“The Sham of the Perfect.” Photographers share the messy reality of family life.

A group of mums and photographers have come together to tear down the idyllic representation of family life in popular culture in a collection entitled ‘The Sham of the Perfect‘.

You know what family life doesn’t look like?

This:

The immaculate house from Home Alone. Image via 20th Century Fox. 

Everyone is clothed. They have shoes on. Floor runners are properly laid on the actual floor. There is no laundry basket at the bottom of the stairs that people have been stepping over for two and a half weeks.

Charlotte in Sex and the City. Image via HBO. 

Er, why is she smiling? Why doesn't she have half a cake on her apron? Why does her hair look clean? I DON'T UNDERSTAND.

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The 'house' (we use the term lightly) from Fuller House. Image via Netflix. 

HAHAH. Ahhhh. This doesn't even resemble a house. Look at the perfectly centered 'home' pillow on the lounge. And the shiny floor. And the strategically placed items on the coffee table. But that's not the weirdest part...

What the f**k?

Is that even a real dog? The dog should be on the lounge. Licking himself. With muddy paws. Getting his hair in between the cushions, while chewing on that ridiculous 'home' pillow.

You know what family life looks like?

An episode of 'Hoarders'.

Awww. Home sweet home. Image via A&A  networks.

Founders Erika Roa, Lacey Monroe and Natasha Kelly are intent on normalising the messy and flawed moments of parenthood. Roa told The Huffington Post "Our project is dedicated to documenting family photography and all the messes, tantrums, unadulterated joy, and memorable moments that happen when you aren’t busy trying to make everything look perfect."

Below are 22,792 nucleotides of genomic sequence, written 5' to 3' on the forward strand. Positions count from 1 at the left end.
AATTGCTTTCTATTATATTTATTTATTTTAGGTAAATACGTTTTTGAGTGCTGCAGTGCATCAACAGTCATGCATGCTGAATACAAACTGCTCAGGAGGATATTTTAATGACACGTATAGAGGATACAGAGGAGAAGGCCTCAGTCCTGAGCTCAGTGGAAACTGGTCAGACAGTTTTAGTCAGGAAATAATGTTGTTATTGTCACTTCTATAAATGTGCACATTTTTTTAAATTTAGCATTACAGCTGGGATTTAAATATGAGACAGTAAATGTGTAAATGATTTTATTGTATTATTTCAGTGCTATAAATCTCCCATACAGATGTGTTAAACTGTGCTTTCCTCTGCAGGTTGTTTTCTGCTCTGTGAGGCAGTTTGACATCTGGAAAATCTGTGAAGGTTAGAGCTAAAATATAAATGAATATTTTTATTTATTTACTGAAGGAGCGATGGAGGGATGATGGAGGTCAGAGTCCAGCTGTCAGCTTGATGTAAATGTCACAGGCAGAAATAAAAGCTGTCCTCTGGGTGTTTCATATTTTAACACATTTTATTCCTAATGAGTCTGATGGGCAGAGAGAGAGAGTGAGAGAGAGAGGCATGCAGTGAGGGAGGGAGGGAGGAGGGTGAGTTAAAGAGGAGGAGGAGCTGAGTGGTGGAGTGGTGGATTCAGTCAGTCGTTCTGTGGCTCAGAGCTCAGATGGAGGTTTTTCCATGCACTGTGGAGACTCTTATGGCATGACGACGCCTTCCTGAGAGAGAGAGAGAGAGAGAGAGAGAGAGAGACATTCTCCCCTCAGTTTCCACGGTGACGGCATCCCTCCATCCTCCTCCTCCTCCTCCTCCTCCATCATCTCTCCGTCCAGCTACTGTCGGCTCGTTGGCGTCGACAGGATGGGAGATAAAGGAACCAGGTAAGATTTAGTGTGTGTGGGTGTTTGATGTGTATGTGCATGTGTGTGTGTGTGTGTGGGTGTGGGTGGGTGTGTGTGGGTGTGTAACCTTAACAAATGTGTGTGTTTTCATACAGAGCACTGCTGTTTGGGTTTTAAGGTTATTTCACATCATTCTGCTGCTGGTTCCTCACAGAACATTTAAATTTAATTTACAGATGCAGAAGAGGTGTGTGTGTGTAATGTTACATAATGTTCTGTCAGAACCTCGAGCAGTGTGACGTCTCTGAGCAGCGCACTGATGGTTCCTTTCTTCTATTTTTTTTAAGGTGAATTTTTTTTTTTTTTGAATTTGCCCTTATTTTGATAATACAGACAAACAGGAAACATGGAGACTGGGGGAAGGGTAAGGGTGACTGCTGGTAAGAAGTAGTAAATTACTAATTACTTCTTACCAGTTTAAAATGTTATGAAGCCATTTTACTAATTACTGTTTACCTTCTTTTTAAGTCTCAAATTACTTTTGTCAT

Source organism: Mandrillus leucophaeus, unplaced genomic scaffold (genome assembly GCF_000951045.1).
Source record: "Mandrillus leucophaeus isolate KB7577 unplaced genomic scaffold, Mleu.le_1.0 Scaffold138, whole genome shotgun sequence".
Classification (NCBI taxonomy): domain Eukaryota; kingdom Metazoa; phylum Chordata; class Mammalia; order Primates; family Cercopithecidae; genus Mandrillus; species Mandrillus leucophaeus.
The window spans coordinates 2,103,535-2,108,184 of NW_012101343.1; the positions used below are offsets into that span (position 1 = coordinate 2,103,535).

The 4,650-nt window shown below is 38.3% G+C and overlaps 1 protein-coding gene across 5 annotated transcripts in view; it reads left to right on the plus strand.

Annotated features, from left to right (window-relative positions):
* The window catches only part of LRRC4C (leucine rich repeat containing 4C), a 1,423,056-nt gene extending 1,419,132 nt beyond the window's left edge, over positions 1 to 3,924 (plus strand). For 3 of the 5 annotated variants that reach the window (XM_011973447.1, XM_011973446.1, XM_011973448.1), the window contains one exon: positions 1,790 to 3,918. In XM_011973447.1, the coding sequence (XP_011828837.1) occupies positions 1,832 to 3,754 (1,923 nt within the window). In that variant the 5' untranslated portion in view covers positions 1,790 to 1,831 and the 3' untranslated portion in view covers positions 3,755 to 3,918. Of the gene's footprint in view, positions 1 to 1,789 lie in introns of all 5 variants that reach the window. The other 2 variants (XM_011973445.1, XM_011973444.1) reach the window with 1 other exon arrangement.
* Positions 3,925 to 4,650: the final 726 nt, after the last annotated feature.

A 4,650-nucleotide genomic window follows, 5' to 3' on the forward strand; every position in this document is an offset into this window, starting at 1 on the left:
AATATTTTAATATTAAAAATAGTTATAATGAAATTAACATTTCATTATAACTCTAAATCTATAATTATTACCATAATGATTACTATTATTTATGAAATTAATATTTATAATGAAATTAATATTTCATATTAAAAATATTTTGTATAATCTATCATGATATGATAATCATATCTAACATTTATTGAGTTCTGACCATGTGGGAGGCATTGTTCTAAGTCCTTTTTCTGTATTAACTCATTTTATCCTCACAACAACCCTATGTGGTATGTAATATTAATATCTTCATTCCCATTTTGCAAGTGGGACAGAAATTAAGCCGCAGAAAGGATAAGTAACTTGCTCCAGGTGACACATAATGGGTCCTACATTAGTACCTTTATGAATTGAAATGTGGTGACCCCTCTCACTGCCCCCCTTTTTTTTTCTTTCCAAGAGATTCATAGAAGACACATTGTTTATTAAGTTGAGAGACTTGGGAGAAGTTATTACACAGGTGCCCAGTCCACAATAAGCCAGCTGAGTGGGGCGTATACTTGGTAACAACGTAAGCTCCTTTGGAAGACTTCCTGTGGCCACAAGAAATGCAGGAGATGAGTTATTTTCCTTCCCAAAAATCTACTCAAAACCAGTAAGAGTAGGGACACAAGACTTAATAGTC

You know what real family life involves? Nits. Post continues below. 

The three women imagined the idea while taking a photography course. They had all received criticism that their frames weren't "clean enough" or "free of distractions". During a brainstorm, they decided that this compositional rule was limiting, and would prevent them from ever shooting authentically within their own homes. Even if their houses were tidy enough to shoot in, Roa observed that "the images would seem completely dishonest years from now."

The collection magnificently portrays family life as it actually is; "full of flaws and full of beauty simultaneously".

You can scroll through some of the photographs below.

The collection reminds us that the beauty of parenting lies in its imperfection.

And we wouldn't have it any other way.

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